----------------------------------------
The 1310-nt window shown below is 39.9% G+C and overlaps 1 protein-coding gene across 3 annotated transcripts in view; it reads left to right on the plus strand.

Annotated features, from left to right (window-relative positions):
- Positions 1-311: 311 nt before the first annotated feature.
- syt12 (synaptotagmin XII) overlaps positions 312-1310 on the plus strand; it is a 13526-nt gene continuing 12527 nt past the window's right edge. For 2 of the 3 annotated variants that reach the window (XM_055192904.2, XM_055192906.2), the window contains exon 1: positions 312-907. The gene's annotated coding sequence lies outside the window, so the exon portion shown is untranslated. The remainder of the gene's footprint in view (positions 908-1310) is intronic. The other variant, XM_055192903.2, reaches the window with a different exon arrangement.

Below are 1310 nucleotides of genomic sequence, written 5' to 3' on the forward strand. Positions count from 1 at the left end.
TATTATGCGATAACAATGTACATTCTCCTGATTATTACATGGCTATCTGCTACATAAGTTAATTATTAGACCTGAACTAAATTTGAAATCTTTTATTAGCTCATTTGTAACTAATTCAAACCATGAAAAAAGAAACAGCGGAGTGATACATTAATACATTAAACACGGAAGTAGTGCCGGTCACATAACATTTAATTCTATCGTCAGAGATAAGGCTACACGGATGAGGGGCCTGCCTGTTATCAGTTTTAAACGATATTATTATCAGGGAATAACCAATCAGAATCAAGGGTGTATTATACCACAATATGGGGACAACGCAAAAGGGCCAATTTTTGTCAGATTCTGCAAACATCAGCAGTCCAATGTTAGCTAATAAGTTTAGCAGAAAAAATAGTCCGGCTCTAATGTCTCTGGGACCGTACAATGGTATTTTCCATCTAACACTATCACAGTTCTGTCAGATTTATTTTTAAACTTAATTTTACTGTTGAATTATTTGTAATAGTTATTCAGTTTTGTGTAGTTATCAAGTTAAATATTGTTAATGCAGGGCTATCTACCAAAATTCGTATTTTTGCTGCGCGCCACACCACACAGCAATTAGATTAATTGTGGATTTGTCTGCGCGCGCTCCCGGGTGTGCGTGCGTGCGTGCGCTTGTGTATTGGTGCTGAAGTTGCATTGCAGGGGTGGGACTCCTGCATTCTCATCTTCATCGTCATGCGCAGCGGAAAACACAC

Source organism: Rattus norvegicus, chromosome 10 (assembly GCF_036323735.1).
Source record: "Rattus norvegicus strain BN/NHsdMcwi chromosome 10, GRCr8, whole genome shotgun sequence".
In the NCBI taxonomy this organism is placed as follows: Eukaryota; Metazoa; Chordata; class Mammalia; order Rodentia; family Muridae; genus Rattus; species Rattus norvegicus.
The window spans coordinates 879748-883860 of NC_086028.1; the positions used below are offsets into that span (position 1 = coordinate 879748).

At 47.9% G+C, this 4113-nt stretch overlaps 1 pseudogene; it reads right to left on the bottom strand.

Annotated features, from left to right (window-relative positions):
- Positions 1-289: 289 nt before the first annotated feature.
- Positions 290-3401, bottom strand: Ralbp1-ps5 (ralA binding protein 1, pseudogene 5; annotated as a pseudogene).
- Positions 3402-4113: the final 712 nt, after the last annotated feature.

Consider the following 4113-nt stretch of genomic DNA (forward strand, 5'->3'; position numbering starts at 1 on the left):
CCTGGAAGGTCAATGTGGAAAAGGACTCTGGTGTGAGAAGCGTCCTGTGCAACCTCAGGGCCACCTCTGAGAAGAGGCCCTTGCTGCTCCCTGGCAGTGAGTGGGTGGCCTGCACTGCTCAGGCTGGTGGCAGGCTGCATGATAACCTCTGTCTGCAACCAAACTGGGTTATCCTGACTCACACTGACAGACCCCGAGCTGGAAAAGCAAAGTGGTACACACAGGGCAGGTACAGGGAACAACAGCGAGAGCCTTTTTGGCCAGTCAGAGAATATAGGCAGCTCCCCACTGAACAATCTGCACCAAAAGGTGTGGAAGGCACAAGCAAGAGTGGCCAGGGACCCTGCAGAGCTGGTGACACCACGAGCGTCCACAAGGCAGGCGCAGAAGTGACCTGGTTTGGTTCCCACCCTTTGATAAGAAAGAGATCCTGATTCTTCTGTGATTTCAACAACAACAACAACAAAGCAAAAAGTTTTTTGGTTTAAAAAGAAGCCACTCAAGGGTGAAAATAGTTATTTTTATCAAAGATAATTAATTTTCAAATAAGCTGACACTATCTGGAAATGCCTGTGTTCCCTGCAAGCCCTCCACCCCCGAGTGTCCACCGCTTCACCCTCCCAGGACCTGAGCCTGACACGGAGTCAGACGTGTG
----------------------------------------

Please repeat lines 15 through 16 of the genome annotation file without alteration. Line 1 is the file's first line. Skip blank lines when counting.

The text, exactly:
- Positions 3402-4113: the final 712 nt, after the last annotated feature.

Consider the following 4113-nt stretch of genomic DNA (forward strand, 5'->3'; position numbering starts at 1 on the left):